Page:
The dragon roars? Welsh Devolution and the UK Supreme Court


It is rare that news about Welsh devolution trumps Scotland. As we move ever closer towards a Scottish referendum on independence, we would be forgiven in thinking that relations with the Welsh Government are a far more sedate affair.

Last year, this illusion, if not blown wide open, received a sizeable dent. On 31st July, UK Attorney General, Dominic Grieve QC, referred what appeared to be a fairly innocuous bill to the UK Supreme Court (UKSC) amid concerns that Welsh Assembly had exceeded its constitutional remit by changing the powers of UK Ministers. The offending legislation, the Local Government Byelaws (Wales) Bill 2011, if left unamended, would have given the Welsh local authorities the power to make and enforce local byelaws – absolving them from approval and consent mechanisms shared with the Westminster Government in the Local Government Act 1972 and Government of Wales Act 2006. This would have been the first bill passed under new powers of primary legislation granted in 2011. It was also the first bill from either the Cardiff or Holyrood legislatures to be referred to the UKSC, hence its double constitutional importance.

The UK Attorney General’s complaint was not upheld by the UKSC. In a unanimous decision last November, the Court ruled the offending bill did not exceed the Assembly’s powers. This meant that the bill’s principal aims, to reform byelaw procedures to exclude Ministerial confirmation and to restate Wales’ general power to make byelaws (among others), stood. In particular, Lord Neuberger found clause 6, which effectively removed the separate need of Secretaries of State to confirm new byelaws, to be ‘incidental’ and secondary to the primary purpose of removing Welsh Minister’s confirmation. In addition, Lord Neuberger argued that the power conferred on the Welsh Executive in clause 9, which allows Welsh Ministers to regulate the number of byelaws and the bodies that make them, removed the Secretary of State’s function in the matter but made no further, disproportionate incursion.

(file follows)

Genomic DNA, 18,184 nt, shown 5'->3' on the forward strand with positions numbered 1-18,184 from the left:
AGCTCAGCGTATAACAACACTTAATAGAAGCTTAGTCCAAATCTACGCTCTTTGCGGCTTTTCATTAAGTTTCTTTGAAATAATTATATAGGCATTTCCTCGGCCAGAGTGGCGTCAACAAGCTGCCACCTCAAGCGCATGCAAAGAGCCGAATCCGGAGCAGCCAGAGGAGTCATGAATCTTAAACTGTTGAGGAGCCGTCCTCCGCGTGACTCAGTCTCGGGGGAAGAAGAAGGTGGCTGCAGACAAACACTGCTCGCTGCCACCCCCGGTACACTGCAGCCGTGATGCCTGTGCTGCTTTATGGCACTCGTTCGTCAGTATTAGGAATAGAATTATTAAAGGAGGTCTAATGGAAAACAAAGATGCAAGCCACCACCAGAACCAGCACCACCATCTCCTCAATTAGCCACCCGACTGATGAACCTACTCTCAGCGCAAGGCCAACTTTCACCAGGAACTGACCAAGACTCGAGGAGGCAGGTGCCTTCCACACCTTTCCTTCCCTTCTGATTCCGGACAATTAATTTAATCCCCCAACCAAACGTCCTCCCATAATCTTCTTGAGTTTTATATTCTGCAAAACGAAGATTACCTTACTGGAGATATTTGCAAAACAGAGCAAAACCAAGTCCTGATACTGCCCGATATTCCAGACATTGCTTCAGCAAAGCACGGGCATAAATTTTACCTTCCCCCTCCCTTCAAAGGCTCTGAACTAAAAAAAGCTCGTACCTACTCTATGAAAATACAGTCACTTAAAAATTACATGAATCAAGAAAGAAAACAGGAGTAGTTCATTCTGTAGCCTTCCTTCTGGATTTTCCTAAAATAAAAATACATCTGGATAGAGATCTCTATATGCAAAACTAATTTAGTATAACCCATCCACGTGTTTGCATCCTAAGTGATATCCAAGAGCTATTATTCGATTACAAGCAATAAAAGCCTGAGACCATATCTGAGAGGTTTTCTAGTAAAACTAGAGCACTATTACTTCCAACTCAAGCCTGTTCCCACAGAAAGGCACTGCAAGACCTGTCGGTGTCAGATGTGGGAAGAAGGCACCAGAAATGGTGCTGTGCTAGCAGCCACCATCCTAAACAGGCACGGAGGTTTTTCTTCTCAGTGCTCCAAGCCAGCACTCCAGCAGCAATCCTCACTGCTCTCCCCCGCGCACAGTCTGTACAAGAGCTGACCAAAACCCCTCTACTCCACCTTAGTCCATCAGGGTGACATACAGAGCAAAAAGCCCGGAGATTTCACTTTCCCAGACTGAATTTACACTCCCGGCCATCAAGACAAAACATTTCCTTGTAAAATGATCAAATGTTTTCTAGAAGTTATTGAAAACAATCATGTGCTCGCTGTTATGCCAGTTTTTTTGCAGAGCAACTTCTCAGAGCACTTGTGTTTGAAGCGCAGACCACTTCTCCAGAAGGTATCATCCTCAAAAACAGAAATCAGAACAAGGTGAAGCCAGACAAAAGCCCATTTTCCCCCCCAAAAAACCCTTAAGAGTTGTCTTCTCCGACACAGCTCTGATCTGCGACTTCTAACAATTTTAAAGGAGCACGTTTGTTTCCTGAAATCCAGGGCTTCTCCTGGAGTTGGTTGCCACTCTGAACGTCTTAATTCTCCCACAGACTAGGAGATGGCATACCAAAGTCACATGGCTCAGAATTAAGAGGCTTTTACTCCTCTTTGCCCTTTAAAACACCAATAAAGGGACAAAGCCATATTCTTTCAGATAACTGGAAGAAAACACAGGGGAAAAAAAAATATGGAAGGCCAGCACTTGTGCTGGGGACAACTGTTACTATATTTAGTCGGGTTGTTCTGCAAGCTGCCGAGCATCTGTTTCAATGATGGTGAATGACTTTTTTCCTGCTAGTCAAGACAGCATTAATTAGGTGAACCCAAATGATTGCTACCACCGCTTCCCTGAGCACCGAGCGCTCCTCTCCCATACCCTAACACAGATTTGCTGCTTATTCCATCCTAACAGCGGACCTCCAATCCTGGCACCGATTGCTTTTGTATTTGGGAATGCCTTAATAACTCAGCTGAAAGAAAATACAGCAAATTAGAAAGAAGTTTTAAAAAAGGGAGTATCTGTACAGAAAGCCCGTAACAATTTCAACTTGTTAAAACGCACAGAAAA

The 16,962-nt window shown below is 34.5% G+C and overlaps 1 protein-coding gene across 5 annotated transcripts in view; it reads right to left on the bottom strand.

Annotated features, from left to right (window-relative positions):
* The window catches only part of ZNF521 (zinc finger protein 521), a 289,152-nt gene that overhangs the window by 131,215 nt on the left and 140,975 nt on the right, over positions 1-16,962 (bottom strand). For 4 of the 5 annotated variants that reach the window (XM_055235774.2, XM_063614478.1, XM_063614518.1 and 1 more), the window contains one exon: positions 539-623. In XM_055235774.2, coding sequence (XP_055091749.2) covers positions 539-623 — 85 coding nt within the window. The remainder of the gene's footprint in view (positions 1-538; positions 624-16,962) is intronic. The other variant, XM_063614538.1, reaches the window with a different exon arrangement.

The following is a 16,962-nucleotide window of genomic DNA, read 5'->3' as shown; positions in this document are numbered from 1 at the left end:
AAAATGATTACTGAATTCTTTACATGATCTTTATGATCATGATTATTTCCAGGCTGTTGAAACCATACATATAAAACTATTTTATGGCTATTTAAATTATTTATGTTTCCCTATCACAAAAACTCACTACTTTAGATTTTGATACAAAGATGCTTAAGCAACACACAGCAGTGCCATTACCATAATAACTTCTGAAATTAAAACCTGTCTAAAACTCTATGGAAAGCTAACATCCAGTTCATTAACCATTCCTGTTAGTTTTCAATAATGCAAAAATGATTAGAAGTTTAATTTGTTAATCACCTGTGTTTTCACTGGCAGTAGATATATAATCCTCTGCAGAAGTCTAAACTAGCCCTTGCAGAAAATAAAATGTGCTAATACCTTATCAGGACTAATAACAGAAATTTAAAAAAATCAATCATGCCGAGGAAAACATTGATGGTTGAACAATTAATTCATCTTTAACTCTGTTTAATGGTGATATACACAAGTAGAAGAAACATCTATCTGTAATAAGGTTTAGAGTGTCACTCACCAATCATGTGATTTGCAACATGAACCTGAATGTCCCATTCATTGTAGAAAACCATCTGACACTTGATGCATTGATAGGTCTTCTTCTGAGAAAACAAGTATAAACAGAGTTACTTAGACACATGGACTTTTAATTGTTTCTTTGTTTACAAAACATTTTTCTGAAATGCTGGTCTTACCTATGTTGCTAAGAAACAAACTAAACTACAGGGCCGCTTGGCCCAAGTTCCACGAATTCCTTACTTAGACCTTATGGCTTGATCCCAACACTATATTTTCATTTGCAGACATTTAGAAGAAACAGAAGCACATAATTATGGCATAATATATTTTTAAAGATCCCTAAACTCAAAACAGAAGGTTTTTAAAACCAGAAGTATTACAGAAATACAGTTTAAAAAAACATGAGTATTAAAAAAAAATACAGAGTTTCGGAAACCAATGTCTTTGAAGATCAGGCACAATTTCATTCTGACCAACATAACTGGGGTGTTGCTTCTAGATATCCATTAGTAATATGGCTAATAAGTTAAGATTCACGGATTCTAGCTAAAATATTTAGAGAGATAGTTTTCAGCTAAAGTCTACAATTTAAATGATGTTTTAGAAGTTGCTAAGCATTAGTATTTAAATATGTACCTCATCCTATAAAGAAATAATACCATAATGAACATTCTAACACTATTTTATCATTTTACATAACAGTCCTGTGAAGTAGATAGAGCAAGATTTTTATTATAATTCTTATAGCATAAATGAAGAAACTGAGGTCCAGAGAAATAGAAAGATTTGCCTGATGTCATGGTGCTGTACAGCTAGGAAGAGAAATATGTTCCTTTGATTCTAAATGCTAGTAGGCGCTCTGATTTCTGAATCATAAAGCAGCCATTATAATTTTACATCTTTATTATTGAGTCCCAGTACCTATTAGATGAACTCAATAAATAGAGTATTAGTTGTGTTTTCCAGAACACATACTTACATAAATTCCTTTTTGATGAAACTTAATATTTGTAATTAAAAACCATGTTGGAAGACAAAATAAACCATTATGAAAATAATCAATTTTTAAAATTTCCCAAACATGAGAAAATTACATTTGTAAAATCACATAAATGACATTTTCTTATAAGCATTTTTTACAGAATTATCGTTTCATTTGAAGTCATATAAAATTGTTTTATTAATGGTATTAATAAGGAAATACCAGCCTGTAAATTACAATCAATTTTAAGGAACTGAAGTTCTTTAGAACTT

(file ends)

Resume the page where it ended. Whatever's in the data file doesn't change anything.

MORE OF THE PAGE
The upshot of this case is not just historic, as noted above, but also highlights how the stakes of Welsh devolution have increased. In a 2011 referendum, 63.49% of Welsh citizens agreed to extend the ability of its national assembly to make laws in twenty new areas. Moreover, on 19th November 2012, Paul Silk, a House of Commons Clerk, recommended that the Welsh Government should have more tax-raising powers and be able to borrow to pay for new infrastructure. These signal substantial gains for a nation that is often viewed as the unequal, evolutionary partner of the 1999 devolution settlement.

Everything is not positive. As Devolution expert and Constitution Unit fellow, Alan Trench points out Cardiff was bruising for a fight in the 2012 UKSC case. Reminders of the changes that needed to be made to the bill by the Welsh Office were repeatedly ignored by the Welsh Executive. Moreover, it could also be argued that the Welsh Government would have won either way; lose and it bolsters complaints over the inadequacy of new powers, win and it establishes a favourable precedence in constitutional adjudication between Westminster and Cardiff.

To conclude, then, it would be naïve to characterise current Anglo-Welsh relations as somehow more harmonious when compared to Scotland. As shown in the UKSC case, tensions still simmer. Political anoraks are therefore well-warned. When the Silk Commission recommends new constitutional powers for Wales in spring 2014, the Welsh dragon may just roar again.